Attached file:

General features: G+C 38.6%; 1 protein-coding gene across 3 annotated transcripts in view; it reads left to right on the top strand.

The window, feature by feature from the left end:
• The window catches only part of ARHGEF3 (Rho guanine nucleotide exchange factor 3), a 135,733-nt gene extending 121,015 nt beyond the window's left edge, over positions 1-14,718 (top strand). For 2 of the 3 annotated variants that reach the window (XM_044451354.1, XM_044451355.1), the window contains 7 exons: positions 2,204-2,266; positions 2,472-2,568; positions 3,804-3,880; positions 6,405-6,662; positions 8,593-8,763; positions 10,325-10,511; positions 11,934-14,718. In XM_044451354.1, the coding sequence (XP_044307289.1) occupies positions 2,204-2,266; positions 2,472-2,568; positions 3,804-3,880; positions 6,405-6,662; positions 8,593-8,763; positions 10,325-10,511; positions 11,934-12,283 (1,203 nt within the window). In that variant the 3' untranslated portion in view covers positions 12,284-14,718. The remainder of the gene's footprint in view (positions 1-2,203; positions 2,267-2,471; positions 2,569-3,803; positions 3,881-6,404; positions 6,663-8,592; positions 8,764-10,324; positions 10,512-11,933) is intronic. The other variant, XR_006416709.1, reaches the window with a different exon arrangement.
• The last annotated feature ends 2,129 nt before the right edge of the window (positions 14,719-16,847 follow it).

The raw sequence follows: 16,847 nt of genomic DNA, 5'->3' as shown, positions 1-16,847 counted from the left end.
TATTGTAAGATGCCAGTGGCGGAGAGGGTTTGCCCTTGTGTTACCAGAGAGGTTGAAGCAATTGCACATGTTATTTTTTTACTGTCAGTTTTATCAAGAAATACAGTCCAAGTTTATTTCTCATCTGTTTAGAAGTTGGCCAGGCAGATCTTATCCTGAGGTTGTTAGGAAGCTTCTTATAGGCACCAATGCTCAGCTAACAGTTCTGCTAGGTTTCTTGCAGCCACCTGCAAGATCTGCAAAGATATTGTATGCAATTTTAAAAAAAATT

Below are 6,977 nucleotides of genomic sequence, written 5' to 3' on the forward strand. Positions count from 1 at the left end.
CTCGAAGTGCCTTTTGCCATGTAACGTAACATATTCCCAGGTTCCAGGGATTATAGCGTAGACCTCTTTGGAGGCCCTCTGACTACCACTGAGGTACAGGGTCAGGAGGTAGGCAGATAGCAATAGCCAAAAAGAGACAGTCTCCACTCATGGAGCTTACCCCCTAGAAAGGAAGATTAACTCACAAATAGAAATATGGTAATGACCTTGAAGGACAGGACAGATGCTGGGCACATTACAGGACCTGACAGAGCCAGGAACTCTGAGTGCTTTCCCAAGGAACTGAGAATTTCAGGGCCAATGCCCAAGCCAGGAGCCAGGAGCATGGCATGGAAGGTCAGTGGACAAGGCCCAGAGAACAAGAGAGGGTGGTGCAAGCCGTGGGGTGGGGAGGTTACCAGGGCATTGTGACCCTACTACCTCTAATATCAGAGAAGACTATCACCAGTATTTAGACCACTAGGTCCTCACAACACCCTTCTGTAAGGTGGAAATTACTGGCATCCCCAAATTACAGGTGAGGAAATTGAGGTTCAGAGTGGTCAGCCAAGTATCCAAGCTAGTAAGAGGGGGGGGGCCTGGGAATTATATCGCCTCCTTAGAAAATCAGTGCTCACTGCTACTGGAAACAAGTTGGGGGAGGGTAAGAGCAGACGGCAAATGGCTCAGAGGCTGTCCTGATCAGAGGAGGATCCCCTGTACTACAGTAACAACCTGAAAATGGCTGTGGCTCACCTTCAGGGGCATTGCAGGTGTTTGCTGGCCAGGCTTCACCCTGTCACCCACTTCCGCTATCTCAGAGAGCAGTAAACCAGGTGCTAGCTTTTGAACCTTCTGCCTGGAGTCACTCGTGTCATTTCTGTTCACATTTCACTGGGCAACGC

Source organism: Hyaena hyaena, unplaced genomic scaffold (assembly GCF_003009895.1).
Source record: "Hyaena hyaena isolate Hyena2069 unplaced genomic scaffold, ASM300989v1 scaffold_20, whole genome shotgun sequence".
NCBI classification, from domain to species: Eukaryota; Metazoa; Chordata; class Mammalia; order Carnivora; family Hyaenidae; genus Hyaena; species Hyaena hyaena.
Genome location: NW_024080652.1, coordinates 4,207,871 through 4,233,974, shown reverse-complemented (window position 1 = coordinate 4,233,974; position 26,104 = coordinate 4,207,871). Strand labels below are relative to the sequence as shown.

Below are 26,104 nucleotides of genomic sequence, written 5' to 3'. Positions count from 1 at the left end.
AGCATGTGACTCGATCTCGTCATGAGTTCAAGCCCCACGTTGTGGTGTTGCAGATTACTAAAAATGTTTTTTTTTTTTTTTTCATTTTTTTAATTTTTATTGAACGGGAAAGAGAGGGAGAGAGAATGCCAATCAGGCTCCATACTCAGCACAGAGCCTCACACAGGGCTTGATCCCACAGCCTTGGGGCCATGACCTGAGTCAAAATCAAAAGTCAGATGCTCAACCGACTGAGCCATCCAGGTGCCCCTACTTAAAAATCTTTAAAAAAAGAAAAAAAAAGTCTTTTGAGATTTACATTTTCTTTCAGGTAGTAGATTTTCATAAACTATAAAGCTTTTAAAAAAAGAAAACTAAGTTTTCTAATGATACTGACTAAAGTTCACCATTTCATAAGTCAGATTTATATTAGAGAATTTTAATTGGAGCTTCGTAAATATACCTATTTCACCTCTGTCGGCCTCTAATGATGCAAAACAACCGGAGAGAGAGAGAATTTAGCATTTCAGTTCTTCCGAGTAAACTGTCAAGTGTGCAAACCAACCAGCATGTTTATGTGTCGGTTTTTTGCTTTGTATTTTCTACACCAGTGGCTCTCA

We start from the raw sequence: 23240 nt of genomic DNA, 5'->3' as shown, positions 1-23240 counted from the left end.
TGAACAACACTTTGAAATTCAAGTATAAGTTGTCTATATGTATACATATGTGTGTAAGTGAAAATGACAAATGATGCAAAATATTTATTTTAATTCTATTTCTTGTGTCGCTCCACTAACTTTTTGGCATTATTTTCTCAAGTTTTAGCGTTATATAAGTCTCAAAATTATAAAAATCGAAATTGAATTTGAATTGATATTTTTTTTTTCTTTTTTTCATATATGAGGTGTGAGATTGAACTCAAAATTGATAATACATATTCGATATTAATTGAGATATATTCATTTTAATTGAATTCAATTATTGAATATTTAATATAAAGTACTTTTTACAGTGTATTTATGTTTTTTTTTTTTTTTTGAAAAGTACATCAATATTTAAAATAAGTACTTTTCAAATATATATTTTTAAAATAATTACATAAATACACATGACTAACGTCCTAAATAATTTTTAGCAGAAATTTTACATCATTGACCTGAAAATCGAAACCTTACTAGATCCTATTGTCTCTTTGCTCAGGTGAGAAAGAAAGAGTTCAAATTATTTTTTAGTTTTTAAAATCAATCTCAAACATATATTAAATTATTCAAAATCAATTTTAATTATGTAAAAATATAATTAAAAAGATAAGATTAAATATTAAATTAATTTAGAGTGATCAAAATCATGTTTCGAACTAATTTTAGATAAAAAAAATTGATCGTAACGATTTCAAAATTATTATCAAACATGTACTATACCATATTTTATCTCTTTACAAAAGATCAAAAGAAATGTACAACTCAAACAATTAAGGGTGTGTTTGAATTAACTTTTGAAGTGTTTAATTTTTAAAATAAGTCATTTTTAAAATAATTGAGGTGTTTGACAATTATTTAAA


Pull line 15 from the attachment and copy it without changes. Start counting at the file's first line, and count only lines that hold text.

We start from the raw sequence: 23240 nt of genomic DNA, 5'->3' as shown, positions 1-23240 counted from the left end.